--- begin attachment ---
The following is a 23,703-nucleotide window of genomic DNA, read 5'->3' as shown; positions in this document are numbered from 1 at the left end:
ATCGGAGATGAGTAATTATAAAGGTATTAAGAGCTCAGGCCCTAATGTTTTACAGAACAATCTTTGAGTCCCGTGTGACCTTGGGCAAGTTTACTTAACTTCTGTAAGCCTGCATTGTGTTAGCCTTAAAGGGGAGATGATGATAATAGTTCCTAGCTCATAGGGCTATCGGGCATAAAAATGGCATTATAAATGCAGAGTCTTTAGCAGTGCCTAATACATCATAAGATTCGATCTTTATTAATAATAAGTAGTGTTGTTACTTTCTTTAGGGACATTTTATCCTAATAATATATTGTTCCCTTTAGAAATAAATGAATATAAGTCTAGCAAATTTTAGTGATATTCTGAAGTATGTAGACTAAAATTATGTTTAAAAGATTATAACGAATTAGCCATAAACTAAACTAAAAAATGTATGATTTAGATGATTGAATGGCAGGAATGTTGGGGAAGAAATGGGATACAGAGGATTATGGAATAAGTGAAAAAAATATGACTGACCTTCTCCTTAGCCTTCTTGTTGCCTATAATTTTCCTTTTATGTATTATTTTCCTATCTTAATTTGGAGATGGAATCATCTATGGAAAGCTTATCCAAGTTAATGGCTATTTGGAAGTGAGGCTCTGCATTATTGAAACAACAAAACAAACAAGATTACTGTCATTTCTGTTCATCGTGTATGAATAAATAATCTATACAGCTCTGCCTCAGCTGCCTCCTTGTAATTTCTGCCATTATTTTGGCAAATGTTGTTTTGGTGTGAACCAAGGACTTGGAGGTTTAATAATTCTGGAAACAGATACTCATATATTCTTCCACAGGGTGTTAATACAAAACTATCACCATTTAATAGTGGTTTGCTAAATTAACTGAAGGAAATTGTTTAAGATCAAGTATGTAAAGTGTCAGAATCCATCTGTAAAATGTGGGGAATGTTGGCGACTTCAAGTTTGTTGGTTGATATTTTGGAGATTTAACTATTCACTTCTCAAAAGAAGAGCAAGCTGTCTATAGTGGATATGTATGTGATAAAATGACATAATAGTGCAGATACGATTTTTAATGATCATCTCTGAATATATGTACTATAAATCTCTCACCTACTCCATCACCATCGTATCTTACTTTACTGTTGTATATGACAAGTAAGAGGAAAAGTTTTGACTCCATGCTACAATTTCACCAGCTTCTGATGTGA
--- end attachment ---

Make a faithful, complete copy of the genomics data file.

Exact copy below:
The following is a 23,703-nucleotide window of genomic DNA, read 5'->3' as shown; positions in this document are numbered from 1 at the left end:
ATCGGAGATGAGTAATTATAAAGGTATTAAGAGCTCAGGCCCTAATGTTTTACAGAACAATCTTTGAGTCCCGTGTGACCTTGGGCAAGTTTACTTAACTTCTGTAAGCCTGCATTGTGTTAGCCTTAAAGGGGAGATGATGATAATAGTTCCTAGCTCATAGGGCTATCGGGCATAAAAATGGCATTATAAATGCAGAGTCTTTAGCAGTGCCTAATACATCATAAGATTCGATCTTTATTAATAATAAGTAGTGTTGTTACTTTCTTTAGGGACATTTTATCCTAATAATATATTGTTCCCTTTAGAAATAAATGAATATAAGTCTAGCAAATTTTAGTGATATTCTGAAGTATGTAGACTAAAATTATGTTTAAAAGATTATAACGAATTAGCCATAAACTAAACTAAAAAATGTATGATTTAGATGATTGAATGGCAGGAATGTTGGGGAAGAAATGGGATACAGAGGATTATGGAATAAGTGAAAAAAATATGACTGACCTTCTCCTTAGCCTTCTTGTTGCCTATAATTTTCCTTTTATGTATTATTTTCCTATCTTAATTTGGAGATGGAATCATCTATGGAAAGCTTATCCAAGTTAATGGCTATTTGGAAGTGAGGCTCTGCATTATTGAAACAACAAAACAAACAAGATTACTGTCATTTCTGTTCATCGTGTATGAATAAATAATCTATACAGCTCTGCCTCAGCTGCCTCCTTGTAATTTCTGCCATTATTTTGGCAAATGTTGTTTTGGTGTGAACCAAGGACTTGGAGGTTTAATAATTCTGGAAACAGATACTCATATATTCTTCCACAGGGTGTTAATACAAAACTATCACCATTTAATAGTGGTTTGCTAAATTAACTGAAGGAAATTGTTTAAGATCAAGTATGTAAAGTGTCAGAATCCATCTGTAAAATGTGGGGAATGTTGGCGACTTCAAGTTTGTTGGTTGATATTTTGGAGATTTAACTATTCACTTCTCAAAAGAAGAGCAAGCTGTCTATAGTGGATATGTATGTGATAAAATGACATAATAGTGCAGATACGATTTTTAATGATCATCTCTGAATATATGTACTATAAATCTCTCACCTACTCCATCACCATCGTATCTTACTTTACTGTTGTATATGACAAGTAAGAGGAAAAGTTTTGACTCCATGCTACAATTTCACCAGCTTCTGATGTGA